We build union-busting training without even thinking that we are hurting our fellow workers. We create onboarding programs that unrealistically show the organization at its best, failing to prepare new hires for the obstacles they will face. We create compliance training we know won’t help our fellow employees stay safe—except for the lawyers whose jobs will endure.
Who are we?
Certainly, there are acts of bravery and professionalism in the field. One of my heroes is Roger Kaufman, who has preached the importance of looking beyond the organization to other goals of learning and performance improvement. His work on MEGA is exemplary (https://megaplanning.com/).
In my LTEM Framework (https://www.worklearning.com/ltem/), I specifically point out that organizational outcomes are only one outcome to be measured. We ought to also look at our learning interventions’ impact on other stakeholders—including the learners themselves; their coworkers, family, and friends; the community; society; and the environs.
But to date, these efforts are too small and insignificant. We need more structures and practices and values focused beyond business results and shareholder value. We also need to empower ourselves to be professionalized, so we can stand up and do what is right.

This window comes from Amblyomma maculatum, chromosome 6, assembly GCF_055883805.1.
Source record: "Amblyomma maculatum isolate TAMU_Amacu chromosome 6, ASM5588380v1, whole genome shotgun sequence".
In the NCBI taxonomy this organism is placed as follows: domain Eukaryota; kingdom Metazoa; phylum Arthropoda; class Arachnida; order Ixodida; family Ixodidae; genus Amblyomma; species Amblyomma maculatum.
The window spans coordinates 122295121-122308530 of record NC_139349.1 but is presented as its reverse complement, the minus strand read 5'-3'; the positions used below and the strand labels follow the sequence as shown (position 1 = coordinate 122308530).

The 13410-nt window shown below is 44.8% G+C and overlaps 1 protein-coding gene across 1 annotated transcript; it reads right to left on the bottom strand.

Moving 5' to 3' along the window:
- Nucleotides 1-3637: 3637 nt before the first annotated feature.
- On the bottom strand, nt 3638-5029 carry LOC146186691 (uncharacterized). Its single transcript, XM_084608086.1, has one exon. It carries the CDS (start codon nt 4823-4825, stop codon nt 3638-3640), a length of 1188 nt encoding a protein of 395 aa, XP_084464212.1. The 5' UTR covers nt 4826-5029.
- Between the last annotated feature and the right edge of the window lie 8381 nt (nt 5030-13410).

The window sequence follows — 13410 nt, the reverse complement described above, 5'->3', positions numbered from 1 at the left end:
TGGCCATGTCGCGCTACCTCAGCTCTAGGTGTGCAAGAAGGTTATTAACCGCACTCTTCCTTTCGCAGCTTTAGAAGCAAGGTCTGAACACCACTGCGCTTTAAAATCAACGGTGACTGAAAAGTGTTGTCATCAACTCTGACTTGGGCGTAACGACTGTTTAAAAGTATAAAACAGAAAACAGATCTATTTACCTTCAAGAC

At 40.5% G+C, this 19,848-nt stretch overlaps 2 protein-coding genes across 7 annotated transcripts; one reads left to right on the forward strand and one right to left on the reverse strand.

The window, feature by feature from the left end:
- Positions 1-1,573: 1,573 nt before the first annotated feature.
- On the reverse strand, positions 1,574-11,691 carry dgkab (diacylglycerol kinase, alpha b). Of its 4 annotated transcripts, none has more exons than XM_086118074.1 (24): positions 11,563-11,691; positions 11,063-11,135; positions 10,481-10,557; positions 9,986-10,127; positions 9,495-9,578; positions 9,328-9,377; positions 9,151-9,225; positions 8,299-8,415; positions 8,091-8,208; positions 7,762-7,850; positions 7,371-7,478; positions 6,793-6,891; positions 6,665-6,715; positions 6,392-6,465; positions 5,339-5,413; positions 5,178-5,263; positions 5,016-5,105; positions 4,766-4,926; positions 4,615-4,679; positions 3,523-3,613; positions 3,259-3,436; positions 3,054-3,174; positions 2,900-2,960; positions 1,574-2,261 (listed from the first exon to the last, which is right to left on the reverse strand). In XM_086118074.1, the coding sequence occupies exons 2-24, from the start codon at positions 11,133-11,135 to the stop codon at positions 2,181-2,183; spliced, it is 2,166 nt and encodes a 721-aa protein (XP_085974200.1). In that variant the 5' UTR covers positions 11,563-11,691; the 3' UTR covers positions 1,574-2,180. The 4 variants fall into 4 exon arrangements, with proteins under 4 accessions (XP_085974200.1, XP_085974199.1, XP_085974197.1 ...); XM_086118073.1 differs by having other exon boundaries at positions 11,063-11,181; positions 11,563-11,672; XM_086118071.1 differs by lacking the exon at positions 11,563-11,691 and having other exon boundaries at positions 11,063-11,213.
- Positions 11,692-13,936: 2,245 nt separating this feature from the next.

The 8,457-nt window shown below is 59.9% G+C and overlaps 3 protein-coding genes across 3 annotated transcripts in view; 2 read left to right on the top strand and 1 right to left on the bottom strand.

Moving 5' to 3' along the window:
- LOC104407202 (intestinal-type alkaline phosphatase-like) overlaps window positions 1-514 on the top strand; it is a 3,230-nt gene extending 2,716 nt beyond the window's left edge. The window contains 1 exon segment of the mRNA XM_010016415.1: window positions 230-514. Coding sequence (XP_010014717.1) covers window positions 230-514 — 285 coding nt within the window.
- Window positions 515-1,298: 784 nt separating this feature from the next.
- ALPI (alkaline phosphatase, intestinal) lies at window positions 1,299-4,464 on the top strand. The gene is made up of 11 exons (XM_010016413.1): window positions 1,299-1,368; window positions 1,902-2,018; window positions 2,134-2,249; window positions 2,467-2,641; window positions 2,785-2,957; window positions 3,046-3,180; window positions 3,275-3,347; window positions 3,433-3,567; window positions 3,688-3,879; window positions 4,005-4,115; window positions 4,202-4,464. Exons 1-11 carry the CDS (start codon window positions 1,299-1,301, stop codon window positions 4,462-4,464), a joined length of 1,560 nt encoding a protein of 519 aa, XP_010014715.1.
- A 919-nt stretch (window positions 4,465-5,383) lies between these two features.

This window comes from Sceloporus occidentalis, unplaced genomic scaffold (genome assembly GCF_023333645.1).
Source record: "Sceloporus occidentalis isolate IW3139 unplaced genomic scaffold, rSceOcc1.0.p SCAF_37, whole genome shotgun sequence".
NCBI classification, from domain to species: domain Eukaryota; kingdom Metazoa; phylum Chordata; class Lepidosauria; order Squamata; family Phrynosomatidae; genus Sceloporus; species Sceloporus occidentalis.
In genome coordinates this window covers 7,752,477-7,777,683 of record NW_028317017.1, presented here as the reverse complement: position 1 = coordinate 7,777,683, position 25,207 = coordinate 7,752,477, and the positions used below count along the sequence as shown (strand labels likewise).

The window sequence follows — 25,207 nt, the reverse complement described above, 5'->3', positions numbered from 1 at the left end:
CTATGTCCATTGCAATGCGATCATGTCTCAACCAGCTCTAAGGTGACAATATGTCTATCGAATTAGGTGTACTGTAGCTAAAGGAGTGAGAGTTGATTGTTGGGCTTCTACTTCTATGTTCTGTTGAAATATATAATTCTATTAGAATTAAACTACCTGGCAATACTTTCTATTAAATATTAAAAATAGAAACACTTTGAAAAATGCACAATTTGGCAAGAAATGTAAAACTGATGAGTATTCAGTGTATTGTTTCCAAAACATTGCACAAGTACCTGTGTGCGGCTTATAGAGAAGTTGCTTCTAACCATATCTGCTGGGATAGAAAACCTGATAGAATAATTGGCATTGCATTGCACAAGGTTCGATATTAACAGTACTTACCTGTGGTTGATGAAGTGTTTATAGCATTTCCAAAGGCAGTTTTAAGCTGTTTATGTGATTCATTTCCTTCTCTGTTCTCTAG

Did You Know You Were Spouting Right-Wing Ideology?
You and I should worry. It’s easy to see things as they are as immutable and righteous. I bought into the dogma of shareholder value. I have focused too stridently on business results. I have been a helpful servant. I am not proud of this.
I write this post because I see a connection between politics-and-power and the work that we do—and the justice and fairness and empowerment that may or may not arise from our work. We may want our work to be siloed away from concerns about power and politics, but just because we haven’t noticed a connection, doesn’t mean there isn’t one.
It sure looks to me that the messaging we’ve heard and repeated to ourselves over the years is a message that pushes us away from thinking about our fellow employees, that focuses us on financial outcomes for a narrow few, that binds us to a state of servility, that makes us less than the professionals we yearn to be.
This is Will Thalheimer, President of Work-Learning Research, Inc.